Since then, Computer Associates has begun selling Jasmine, a fully object-oriented product, while Informix is set to release its object-relational Universal Server by the end of the year.
There is clearly work to be done to accommodate the NC paradigm into the Oracle 8 strategy, but with sales of Oracle 7.x holding up, the company appears unconcerned about the non-delivery of Oracle 8. The existing product has all the functionality Informix Universal Server is only now introducing, insist the Oracle product managers.
Elsewhere the company's European operation came under fire for underperformance, although not as aggressively as last year when Lane lambasted the UK and French subsidiaries for dragging down overall corporate performance. This was one of the reasons for imposing a new global structure on the company's divisions worldwide.
"Europe did grow quite a bit slower than other regions. We feel we can do better," admitted Jeff Henley, Oracle's chief financial officer. "The new global strategy has had a bigger impact there than elsewhere because there were more changes to make."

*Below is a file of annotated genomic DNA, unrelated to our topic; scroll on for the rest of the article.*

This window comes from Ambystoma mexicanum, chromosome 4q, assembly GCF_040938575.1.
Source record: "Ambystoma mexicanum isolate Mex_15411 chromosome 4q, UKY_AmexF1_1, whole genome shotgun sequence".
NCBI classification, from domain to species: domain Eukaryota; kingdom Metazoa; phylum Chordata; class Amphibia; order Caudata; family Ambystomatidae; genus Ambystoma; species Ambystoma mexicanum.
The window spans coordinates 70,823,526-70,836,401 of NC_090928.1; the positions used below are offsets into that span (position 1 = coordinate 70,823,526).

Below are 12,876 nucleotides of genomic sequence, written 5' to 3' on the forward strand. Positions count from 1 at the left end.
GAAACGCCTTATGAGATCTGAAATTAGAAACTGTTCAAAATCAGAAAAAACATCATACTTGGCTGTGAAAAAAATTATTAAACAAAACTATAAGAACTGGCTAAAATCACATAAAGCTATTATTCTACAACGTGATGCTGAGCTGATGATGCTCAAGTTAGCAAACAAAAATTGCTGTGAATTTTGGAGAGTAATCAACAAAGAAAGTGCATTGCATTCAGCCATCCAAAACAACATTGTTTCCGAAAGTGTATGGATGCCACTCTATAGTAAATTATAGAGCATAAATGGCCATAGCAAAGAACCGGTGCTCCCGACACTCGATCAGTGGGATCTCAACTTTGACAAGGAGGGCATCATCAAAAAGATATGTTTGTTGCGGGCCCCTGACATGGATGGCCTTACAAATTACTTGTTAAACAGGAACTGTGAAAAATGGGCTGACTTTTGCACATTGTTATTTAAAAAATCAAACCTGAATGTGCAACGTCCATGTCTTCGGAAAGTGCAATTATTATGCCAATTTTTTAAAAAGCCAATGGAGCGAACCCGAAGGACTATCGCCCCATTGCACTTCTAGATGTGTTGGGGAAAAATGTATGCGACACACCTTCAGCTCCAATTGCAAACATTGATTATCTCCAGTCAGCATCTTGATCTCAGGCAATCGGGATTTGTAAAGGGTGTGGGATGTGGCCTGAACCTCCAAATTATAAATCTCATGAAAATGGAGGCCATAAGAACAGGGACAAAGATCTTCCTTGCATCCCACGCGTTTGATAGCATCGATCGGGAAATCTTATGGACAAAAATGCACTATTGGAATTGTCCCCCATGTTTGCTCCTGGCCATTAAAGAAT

The UK seems to have cleaned up its act, but France remain a problem.
"The UK fell down before France, so it is picking up first," explained Henley. "The UK is our biggest subsidiary, so as it gets better it will help the overall European figures."
Pier Carlo Falotti, the recently appointed senior vice president for Europe Middle East and Africa, commented: "The UK is improving, the Germans are searching for themselves, France is very poor for business and the Italians - what can I say about Italy?"
He argued that one of the benefits of the new global thinking was that all national Oracle operations would now be able to have access to similar promotional, sales and marketing resources. "The situation has been that if you were in the UK, you had a lot of resource," he explained. "But if you were in Italy, where we only started three years ago, then you had a lot less. We have to use our resources better to get to customers."
Overall Falotti remains convinced that Oracle can make the transition from what Lane once famously dismissed as "national fiefdoms" to a global structure, but it seems likely to be a lengthy process. "The amount of work to do is greater than I thought," he admitted, but added that he's not going to be rushed. "Before we jump out of the window, let's find out what floor we're on and whether there is water underneath."